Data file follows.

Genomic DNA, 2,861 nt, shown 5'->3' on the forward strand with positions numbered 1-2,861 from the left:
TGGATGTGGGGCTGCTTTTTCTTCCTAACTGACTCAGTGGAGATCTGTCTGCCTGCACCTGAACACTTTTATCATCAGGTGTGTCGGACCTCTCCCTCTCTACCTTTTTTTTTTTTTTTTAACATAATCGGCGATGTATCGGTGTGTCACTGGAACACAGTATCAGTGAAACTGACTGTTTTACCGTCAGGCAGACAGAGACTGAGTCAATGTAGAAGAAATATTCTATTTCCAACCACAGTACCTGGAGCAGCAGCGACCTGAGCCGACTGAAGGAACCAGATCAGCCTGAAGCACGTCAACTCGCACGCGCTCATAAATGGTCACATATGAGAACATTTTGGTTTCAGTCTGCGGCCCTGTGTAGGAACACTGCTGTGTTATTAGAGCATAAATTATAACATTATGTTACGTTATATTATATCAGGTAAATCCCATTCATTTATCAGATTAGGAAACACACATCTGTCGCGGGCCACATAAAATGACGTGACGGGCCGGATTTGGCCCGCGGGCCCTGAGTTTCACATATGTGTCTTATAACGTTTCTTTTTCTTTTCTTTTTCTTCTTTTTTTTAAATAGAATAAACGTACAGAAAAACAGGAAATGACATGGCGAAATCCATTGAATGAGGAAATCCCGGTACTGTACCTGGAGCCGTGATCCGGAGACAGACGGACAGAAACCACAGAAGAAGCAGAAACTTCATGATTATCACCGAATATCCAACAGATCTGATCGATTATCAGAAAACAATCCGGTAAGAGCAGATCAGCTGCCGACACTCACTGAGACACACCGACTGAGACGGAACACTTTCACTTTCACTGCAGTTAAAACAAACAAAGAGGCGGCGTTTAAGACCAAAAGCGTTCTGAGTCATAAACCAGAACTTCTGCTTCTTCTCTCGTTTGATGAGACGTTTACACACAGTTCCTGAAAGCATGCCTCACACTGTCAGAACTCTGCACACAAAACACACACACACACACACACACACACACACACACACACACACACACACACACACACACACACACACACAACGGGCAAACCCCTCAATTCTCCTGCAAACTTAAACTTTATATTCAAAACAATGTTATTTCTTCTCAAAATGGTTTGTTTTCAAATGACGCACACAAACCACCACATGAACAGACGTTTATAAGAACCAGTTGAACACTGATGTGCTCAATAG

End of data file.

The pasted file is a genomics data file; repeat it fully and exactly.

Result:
Genomic DNA, 2,861 nt, shown 5'->3' on the forward strand with positions numbered 1-2,861 from the left:
TGGATGTGGGGCTGCTTTTTCTTCCTAACTGACTCAGTGGAGATCTGTCTGCCTGCACCTGAACACTTTTATCATCAGGTGTGTCGGACCTCTCCCTCTCTACCTTTTTTTTTTTTTTTTAACATAATCGGCGATGTATCGGTGTGTCACTGGAACACAGTATCAGTGAAACTGACTGTTTTACCGTCAGGCAGACAGAGACTGAGTCAATGTAGAAGAAATATTCTATTTCCAACCACAGTACCTGGAGCAGCAGCGACCTGAGCCGACTGAAGGAACCAGATCAGCCTGAAGCACGTCAACTCGCACGCGCTCATAAATGGTCACATATGAGAACATTTTGGTTTCAGTCTGCGGCCCTGTGTAGGAACACTGCTGTGTTATTAGAGCATAAATTATAACATTATGTTACGTTATATTATATCAGGTAAATCCCATTCATTTATCAGATTAGGAAACACACATCTGTCGCGGGCCACATAAAATGACGTGACGGGCCGGATTTGGCCCGCGGGCCCTGAGTTTCACATATGTGTCTTATAACGTTTCTTTTTCTTTTCTTTTTCTTCTTTTTTTTAAATAGAATAAACGTACAGAAAAACAGGAAATGACATGGCGAAATCCATTGAATGAGGAAATCCCGGTACTGTACCTGGAGCCGTGATCCGGAGACAGACGGACAGAAACCACAGAAGAAGCAGAAACTTCATGATTATCACCGAATATCCAACAGATCTGATCGATTATCAGAAAACAATCCGGTAAGAGCAGATCAGCTGCCGACACTCACTGAGACACACCGACTGAGACGGAACACTTTCACTTTCACTGCAGTTAAAACAAACAAAGAGGCGGCGTTTAAGACCAAAAGCGTTCTGAGTCATAAACCAGAACTTCTGCTTCTTCTCTCGTTTGATGAGACGTTTACACACAGTTCCTGAAAGCATGCCTCACACTGTCAGAACTCTGCACACAAAACACACACACACACACACACACACACACACACACACACACACACACACACACACACACACACACACACAACGGGCAAACCCCTCAATTCTCCTGCAAACTTAAACTTTATATTCAAAACAATGTTATTTCTTCTCAAAATGGTTTGTTTTCAAATGACGCACACAAACCACCACATGAACAGACGTTTATAAGAACCAGTTGAACACTGATGTGCTCAATAG